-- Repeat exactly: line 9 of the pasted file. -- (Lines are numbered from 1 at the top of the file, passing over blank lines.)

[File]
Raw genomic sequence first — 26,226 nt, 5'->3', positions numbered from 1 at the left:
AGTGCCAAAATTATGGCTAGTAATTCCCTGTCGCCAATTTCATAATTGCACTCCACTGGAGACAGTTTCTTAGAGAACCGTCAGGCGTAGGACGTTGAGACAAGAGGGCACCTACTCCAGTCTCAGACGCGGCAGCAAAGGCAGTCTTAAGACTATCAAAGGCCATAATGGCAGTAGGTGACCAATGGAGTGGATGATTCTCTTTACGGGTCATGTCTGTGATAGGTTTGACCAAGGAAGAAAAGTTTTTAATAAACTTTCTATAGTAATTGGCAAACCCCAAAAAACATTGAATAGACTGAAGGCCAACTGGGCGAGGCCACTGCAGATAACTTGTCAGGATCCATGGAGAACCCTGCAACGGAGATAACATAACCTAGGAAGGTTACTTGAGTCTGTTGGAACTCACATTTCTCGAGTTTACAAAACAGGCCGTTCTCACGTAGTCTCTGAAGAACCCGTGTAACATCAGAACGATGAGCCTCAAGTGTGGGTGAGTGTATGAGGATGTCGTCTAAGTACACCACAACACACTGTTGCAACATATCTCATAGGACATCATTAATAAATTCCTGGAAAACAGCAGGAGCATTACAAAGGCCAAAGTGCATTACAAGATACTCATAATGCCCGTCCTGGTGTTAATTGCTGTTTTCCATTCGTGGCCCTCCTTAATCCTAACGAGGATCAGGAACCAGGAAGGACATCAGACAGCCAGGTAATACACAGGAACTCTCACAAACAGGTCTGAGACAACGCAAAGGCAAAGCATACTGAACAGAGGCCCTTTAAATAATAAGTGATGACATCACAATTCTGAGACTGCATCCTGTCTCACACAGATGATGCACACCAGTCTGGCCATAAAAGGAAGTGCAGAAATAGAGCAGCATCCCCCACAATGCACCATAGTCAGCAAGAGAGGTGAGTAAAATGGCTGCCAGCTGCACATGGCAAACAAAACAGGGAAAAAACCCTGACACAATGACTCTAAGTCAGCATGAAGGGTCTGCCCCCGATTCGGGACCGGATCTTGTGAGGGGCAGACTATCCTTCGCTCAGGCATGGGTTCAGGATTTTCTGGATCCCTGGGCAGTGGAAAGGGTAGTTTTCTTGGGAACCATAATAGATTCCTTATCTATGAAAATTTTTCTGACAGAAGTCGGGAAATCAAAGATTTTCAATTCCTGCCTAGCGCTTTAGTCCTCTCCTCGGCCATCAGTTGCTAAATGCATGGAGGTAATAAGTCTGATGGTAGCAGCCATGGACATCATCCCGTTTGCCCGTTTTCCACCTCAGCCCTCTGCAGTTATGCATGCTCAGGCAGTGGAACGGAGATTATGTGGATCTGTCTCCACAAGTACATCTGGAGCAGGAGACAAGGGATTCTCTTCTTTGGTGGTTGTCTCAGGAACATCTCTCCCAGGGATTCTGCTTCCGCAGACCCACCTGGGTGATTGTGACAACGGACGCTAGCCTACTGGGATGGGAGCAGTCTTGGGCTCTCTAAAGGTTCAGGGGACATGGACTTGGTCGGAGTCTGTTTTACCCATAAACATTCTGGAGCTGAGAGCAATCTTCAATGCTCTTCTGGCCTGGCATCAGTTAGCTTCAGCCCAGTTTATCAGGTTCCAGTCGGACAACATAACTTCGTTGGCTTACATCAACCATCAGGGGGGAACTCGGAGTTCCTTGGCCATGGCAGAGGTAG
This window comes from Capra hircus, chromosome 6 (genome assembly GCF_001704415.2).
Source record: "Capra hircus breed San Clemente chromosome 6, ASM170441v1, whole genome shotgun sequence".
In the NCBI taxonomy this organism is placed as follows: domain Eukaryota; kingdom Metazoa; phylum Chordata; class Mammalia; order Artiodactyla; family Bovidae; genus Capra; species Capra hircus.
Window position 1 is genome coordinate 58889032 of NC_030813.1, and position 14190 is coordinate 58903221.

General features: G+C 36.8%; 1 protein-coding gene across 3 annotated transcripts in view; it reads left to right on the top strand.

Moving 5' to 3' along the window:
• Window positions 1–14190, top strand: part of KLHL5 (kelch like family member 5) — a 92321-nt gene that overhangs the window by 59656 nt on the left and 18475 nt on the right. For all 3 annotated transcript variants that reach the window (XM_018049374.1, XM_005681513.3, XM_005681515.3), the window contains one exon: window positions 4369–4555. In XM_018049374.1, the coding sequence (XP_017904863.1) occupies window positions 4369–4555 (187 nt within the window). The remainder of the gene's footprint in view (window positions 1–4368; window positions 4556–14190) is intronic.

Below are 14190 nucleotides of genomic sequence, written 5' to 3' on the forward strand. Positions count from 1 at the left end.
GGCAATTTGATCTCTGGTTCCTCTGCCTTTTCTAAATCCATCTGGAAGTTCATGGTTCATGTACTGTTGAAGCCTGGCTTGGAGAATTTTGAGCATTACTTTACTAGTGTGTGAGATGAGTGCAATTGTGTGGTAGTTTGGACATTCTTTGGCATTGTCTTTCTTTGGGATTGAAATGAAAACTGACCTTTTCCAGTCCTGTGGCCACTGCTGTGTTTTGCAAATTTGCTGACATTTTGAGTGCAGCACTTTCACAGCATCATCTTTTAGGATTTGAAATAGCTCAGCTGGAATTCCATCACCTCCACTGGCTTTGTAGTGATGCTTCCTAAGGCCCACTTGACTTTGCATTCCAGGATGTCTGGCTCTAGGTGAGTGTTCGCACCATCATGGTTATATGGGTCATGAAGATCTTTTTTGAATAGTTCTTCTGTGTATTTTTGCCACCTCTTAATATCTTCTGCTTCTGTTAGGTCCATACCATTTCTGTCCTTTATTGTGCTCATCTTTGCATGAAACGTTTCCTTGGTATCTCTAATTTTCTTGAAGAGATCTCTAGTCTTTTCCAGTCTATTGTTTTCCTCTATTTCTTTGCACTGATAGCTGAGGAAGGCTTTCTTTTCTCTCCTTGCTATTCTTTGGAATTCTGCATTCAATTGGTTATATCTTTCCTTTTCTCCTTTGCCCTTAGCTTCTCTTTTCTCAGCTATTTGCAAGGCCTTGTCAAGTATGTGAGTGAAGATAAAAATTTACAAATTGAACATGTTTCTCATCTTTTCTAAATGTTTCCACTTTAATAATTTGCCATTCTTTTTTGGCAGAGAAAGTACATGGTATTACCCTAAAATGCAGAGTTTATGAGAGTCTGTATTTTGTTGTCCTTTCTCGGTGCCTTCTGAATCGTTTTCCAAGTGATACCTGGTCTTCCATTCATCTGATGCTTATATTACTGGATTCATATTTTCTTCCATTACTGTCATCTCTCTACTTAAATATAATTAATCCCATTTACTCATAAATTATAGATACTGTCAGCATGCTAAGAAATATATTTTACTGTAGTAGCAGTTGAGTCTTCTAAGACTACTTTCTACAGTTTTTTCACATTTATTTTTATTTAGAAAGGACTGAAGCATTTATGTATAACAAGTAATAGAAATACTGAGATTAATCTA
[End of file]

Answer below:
• Window positions 1–14190, top strand: part of KLHL5 (kelch like family member 5) — a 92321-nt gene that overhangs the window by 59656 nt on the left and 18475 nt on the right. For all 3 annotated transcript variants that reach the window (XM_018049374.1, XM_005681513.3, XM_005681515.3), the window contains one exon: window positions 4369–4555. In XM_018049374.1, the coding sequence (XP_017904863.1) occupies window positions 4369–4555 (187 nt within the window). The remainder of the gene's footprint in view (window positions 1–4368; window positions 4556–14190) is intronic.